A senior official from Punjab National Bank [Get Quote] said, "Our rates are already competitive but nothing (lowering of lending rates) can be ruled out. We expect the demand to pick up towards the end of September and early October."

Since April, banks have lent only Rs 9,132 crore (Rs 91.32 billion) compared with Rs 66,950 crore (Rs 669.50 billion) over the same period last year. On the other hand, banks had raised Rs 1,34,828 crore (Rs 1,348.28 billion) of deposits till August 17, 2007.

In the first quarter of 2007-08, SBI added Rs 2,012 crore (Rs 20.12 billion) of advances. The bank's lending portfolio stood at Rs 3,44,087 crore (Rs 3,440.87 billion) at the end of the June. "While, domestic advances fell by around Rs 2,000 crore (Rs 20 billion), the international loan book of SBI grew by close to Rs 4000 crore (Rs 40 billion). The bank's housing advances stood at Rs 39,241 crore (Rs 392.41 billion), constituting 52.22 per cent of its retail advances.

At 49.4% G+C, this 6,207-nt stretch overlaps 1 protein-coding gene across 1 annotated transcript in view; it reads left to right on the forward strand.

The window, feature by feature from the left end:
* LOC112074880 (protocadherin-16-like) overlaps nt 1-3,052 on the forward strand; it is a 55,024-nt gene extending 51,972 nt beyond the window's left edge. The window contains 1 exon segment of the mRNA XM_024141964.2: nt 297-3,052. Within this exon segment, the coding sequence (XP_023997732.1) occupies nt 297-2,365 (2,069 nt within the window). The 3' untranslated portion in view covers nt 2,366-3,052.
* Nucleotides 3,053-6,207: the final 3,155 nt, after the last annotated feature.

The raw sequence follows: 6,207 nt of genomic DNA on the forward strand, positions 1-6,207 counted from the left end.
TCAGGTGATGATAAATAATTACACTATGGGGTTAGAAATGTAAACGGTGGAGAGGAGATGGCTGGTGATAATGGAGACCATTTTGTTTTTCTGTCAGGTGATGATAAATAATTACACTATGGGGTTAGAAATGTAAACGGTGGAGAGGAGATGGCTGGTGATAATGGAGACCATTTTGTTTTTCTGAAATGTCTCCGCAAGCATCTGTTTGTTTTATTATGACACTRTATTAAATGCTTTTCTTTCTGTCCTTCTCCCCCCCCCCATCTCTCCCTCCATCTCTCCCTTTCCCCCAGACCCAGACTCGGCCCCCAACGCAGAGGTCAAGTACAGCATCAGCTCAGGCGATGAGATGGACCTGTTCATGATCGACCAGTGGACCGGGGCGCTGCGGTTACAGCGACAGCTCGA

1 comment:

Anonymous said...

Sub prime crisis exists in india.
Most of the cars, housings are on mortgage basis only. When the borrower is in trouble due to loss of job or contraction in his business, he is unable to pay it.Notorious banks like ICICI, CITI send goondas to recover. Assuming a condition that the borrower says "take away the car. I cannot pay", imagine a condition the bank will have to arrange for a huge park place for parking the seized cars. Thus the borrower heaves a sigh of relief. Now where will the bank find a place in metros for the parking? With huge availability of variety of cars, a pre used car buyer will have option to buy anything and the bank in a bid to avoid further crowding of cars, may be agreeable for even a distress price. There is no loss for the banks since already sucked the blood of the borrowers under the supervision and stewardship of RBI which dictates the interest rates. What they earned as huge profits in the past by squeezing the borrowers, they pay the price